Sabatini Gardens

Madrid, Spain

The Sabatini Gardens (Jardines de Sabatini) are part of the Royal Palace in Madrid, Spain, and were opened to the public by King Juan Carlos I in 1978. They honor the name of Francesco Sabatini (1722–1797), an Italian architect of the 18th century who designed, among other works at the palace, the royal stables of the palace, previously located at this site.

In 1933, clearing of the stable buildings was begun, and construction of the gardens begun, which were only completed in the late 1970s. The gardens have a formal Neoclassic style, consisting of well-sheared hedges, in symmetric geometrical patterns, adorned with a pool, statues and fountains, with trees also disposed in a symmetrical geometric shape. The statues are those of Spanish kings, not intended originally to even grace a garden, but originally crowding the adjacent palace. The tranquil array is a peaceful corner from which to view the palace.

References:

Comments

Your name



Address

Unnamed Road, Madrid, Spain
See all sites in Madrid

Details

Founded: 1933
Category:

More Information

en.wikipedia.org

Rating

4.5/5 (based on Google user reviews)

User Reviews

ahmed d3bes (9 months ago)
The Sabatini Gardens (in Spanish: Jardines de Sabatini) are part of the Royal Palace in Madrid, Spain, and were opened to the public by King Juan Carlos I in 1978. They honor the name of Francesco Sabatini (1722–1797), an Italian architect of the 18th century who designed, among other works at the palace, the royal stables of the palace, previously located at this site. In 1933, clearing of the stable buildings was begun, and construction of the gardens begun, which were only completed in the late 1970s. The gardens have a formal Neoclassic style, consisting of well-sheared hedges, in symmetric geometrical patterns, adorned with a pool, statues and fountains, with trees also disposed in a symmetrical geometric shape. The statues are those of Spanish kings, not intended originally to even grace a garden, but originally crowding the adjacent palace. The tranquil array is a peaceful corner from which to view the palace. The gardens are divided into three terraces. The first one has a great symmetry in its design and whose center is a sheet of water that has the function of a mirror. The second terrace is located on the first one, where you can see the entire facade of the Royal Palace from where there is a pine grove to the Cuesta de San Vicente, a street that has an entrance with steps to the Sabatini Gardens. To the east of this second terrace is the third one.[1]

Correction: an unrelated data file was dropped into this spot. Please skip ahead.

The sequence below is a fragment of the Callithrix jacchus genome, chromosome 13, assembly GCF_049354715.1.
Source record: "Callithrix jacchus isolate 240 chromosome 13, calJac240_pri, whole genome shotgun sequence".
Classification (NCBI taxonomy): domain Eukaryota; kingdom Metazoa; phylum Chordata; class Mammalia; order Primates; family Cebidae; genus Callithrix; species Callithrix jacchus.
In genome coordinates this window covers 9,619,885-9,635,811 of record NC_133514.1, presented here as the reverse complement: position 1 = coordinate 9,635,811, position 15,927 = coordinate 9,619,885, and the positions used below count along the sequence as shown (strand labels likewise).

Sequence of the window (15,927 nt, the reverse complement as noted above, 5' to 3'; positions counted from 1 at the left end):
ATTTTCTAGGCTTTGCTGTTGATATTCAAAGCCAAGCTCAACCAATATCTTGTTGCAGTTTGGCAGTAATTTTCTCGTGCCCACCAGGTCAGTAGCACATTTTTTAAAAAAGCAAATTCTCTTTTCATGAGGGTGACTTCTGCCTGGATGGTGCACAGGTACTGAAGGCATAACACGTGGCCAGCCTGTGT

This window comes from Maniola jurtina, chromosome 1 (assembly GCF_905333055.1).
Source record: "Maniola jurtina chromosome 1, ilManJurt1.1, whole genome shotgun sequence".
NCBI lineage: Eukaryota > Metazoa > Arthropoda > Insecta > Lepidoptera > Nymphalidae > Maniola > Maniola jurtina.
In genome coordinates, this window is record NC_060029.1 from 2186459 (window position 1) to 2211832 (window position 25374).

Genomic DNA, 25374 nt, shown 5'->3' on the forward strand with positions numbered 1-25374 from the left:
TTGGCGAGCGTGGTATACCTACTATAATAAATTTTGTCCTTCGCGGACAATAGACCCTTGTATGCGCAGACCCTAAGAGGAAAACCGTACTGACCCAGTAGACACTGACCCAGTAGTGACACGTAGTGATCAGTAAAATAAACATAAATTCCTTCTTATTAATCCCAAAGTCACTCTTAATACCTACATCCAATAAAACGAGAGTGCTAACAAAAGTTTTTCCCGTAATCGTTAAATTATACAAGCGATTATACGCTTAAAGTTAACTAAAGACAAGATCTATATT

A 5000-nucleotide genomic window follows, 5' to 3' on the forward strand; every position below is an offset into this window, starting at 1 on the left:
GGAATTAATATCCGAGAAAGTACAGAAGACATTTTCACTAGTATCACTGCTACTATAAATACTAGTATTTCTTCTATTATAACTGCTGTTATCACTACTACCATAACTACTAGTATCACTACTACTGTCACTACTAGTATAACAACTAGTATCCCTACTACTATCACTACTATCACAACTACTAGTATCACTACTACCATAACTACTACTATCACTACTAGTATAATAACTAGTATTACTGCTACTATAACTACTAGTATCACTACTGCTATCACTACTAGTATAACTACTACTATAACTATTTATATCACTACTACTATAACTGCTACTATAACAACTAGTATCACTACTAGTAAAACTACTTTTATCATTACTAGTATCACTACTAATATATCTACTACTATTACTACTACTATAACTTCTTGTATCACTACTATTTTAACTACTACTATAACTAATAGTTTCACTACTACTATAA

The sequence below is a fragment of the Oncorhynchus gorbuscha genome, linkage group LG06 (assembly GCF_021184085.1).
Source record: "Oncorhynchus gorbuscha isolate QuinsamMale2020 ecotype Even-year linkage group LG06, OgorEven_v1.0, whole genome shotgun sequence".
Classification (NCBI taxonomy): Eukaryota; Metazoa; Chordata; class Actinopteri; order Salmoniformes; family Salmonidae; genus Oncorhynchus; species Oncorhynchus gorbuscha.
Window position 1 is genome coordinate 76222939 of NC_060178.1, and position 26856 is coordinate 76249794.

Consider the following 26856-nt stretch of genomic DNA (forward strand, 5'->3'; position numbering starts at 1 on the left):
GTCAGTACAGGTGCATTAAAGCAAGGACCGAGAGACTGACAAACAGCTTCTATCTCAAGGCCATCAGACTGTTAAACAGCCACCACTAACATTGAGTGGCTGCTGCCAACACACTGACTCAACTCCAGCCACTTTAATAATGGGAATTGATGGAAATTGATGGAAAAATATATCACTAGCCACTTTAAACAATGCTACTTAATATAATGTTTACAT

Jessica Haddad (11 months ago)
Nice place to go and hang out with friends or family and enjoy a relaxing day.
Cauê Koba (13 months ago)
beautiful place of Madrid, next to the Real Palace
Mondan Andreea (16 months ago)
Gorgeous design, beautiful statues. Love the architecture and the nature there
Alison Kallstrom (16 months ago)
Only one entrance makes the garden difficult to access. Otherwise beautiful grounds and a lovely spot to spend a few hours.
Powered by Google

Featured Historic Landmarks, Sites & Buildings

Historic Site of the week

Caerleon Roman Amphitheatre

Built around AD 90 to entertain the legionaries stationed at the fort of Caerleon (Isca), the impressive amphitheatre was the Roman equivalent of today’s multiplex cinema. Wooden benches provided seating for up to 6,000 spectators, who would gather to watch bloodthirsty displays featuring gladiatorial combat and exotic wild animals.

Long after the Romans left, the amphitheatre took on a new life in Arthurian legend. Geoffrey of Monmouth, the somewhat imaginative 12th-century scholar, wrote in his History of the Kings of Britain that Arthur was crowned in Caerleon and that the ruined amphitheatre was actually the remains of King Arthur’s Round Table.

Today it is the most complete Roman amphitheatre in Britain.